Viewpoint Photographic Art Center is pleased to present Henry Paine’s photographic exhibit Vintage Lace Designs of the Early 20th Century in its Step Up Gallery in June.
In a departure from his usual photographic subjects, Henry Paine recently revived a project begun in the late 1970s when he was using a 4x5 view camera. “At that time,” Paine explains, “I had access to scores of delicately handcrafted lace and cutwork tablecloths and curtains at a specialty laundering facility owned and operated by my wife’s grandmother. Once the curtains or tablecloths were washed and starched, they would be placed on stretchers and held in place by tiny pins that surrounded the wooden frame.… When I saw the tablecloths and curtains, I knew I had to photograph them. I sometimes focused in on small segments of the designs, and other times I backed up and photographed the entire piece.”
This project resulted in almost 200 images on 4x5 film negatives. However, the nature of the images made them almost impossible to print successfully using darkroom methods, and the project remained uncompleted for over three decades. It wasn’t until Paine recently scanned the negatives and processed the images digitally that he could make prints that did justice to the subject matter. The 24 prints in this exhibit were made using pigment inks on an inkjet printer.
Influenced by Edward Weston, Brett Weston, and Ansel Adams, Henry Paine has been pursuing his passion for black-and-white photography for more than 40 years. For most of those years he worked exclusively with view cameras and made silver gelatin prints in his darkroom. In 2009 he started experimenting with a digital SLR camera and an Epson printer to see if he could produce prints that satisfied him as much as those he had been making with labor-intensive darkroom methods. Soon he felt that the digital prints were as good as, if not better than, his darkroom prints.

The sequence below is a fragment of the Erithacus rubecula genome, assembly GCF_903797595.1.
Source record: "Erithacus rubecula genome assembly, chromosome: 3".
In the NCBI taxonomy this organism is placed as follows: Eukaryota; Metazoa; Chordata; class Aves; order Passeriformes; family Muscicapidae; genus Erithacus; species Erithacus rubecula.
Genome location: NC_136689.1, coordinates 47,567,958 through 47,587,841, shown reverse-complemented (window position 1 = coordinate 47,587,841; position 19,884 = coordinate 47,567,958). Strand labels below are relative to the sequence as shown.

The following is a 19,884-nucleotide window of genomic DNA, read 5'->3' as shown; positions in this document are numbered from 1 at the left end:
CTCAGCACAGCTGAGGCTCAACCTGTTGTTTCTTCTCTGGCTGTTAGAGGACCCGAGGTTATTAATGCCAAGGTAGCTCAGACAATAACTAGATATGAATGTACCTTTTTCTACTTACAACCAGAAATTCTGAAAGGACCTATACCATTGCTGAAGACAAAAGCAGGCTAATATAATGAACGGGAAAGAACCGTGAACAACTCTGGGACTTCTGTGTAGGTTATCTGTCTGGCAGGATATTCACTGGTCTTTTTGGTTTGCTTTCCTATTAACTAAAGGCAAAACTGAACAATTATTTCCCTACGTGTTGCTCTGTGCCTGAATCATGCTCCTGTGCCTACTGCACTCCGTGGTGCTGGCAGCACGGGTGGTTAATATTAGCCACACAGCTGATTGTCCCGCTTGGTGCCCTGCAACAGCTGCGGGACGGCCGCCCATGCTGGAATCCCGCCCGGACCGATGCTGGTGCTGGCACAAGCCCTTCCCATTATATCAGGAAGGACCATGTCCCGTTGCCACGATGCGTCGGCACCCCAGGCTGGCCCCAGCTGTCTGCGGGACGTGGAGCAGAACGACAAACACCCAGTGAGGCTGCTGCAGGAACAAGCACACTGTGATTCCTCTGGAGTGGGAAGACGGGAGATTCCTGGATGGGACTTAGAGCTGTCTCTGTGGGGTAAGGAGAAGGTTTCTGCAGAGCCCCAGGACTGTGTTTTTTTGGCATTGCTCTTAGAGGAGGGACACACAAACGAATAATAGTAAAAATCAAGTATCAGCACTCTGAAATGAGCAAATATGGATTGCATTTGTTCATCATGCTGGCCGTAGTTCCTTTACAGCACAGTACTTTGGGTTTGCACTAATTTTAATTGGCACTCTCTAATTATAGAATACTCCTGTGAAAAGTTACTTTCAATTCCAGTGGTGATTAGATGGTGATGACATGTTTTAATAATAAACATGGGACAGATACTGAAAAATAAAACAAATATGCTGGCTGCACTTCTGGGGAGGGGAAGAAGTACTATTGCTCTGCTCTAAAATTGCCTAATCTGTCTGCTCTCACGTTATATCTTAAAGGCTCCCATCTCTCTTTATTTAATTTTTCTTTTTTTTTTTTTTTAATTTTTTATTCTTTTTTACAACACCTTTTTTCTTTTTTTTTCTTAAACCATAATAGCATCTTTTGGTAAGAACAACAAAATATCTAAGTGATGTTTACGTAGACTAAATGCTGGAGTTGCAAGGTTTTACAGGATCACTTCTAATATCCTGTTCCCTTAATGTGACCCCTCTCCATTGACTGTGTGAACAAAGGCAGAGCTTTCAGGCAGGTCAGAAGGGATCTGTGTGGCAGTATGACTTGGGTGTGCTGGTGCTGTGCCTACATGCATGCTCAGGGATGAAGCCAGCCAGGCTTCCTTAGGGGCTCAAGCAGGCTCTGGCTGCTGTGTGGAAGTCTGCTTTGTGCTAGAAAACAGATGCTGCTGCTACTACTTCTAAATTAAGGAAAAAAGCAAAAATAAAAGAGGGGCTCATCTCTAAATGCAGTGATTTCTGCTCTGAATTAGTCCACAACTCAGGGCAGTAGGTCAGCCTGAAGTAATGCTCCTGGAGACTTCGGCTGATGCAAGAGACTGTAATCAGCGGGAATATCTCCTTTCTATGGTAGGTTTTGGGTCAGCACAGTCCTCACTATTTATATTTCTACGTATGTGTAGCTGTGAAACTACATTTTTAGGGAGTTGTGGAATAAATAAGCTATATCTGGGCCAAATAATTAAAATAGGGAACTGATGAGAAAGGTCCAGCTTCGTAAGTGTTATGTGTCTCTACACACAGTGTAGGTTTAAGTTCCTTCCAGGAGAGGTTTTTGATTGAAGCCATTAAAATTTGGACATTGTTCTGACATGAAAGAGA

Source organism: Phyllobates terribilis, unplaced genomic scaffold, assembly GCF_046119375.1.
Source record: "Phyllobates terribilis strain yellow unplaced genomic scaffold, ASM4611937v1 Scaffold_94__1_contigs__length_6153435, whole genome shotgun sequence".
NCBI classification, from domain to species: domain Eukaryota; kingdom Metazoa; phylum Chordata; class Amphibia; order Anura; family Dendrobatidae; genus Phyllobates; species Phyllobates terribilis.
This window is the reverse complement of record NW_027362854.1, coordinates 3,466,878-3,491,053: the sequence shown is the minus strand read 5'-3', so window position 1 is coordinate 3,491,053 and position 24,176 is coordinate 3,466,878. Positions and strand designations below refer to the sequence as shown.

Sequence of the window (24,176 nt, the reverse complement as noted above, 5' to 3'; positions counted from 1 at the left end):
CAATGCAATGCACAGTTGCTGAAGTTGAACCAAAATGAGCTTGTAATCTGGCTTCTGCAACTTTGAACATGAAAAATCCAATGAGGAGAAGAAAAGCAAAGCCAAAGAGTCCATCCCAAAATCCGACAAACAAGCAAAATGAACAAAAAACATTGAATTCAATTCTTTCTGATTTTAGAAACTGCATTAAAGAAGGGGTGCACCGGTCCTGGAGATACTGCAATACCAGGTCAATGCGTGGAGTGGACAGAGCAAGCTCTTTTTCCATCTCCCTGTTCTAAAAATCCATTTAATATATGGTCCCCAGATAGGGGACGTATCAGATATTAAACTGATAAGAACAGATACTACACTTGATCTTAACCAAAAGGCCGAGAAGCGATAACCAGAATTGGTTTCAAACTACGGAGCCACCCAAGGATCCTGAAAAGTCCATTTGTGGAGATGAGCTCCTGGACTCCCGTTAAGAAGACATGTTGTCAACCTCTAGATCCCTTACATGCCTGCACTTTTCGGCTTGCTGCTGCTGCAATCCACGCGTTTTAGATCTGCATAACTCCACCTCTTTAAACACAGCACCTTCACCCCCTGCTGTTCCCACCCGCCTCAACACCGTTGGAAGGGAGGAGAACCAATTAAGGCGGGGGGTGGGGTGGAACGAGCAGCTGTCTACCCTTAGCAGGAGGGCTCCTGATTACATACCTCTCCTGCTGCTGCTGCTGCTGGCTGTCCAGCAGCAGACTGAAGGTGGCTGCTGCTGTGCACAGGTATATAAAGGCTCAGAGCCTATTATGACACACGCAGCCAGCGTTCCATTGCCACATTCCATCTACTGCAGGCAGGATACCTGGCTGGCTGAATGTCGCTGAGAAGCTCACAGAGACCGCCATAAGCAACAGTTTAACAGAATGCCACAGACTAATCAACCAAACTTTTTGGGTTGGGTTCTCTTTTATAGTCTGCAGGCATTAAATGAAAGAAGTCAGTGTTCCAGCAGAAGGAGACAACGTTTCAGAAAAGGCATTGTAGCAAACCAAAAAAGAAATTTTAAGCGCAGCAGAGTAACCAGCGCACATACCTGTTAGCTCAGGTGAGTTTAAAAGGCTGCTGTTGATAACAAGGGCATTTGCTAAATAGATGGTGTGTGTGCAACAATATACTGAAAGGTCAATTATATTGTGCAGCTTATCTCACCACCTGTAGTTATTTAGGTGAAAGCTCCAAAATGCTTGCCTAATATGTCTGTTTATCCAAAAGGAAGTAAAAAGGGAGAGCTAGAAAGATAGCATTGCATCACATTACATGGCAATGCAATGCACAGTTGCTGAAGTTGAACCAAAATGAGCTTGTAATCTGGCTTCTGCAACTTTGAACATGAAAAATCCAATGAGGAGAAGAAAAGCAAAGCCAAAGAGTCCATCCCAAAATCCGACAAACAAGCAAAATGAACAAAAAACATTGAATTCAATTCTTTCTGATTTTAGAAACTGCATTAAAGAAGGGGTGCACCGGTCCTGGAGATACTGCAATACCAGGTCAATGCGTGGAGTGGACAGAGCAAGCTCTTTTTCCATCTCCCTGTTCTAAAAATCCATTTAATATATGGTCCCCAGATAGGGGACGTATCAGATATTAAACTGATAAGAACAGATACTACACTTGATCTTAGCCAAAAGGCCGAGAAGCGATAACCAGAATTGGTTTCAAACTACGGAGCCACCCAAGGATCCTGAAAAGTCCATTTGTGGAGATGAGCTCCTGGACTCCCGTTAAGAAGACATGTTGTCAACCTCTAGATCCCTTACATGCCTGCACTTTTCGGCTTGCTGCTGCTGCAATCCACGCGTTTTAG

Using Ansel Adams’ Zone System, Paine seeks “to combine the values of fine art and photographic science to support my perception of the nuances of light, shape, texture, and form through pictorial design”. In order to make a living in a field related to photography, he started his own business as a camera technician. The “natural affinity between photography and repair work suited me perfectly,” he states, “and helped me grow more knowledgeable in each area.” He has photography workspace and a gallery at his business site, Henry Paine Camera Repair and Photography, in Stockton. His website is henrypaine.com.
Henry Paine, Tablecloth 5
Henry Paine, Tablecloth 8
Henry Paine, Tablecloth 22
Henry Paine, Tablecloth 35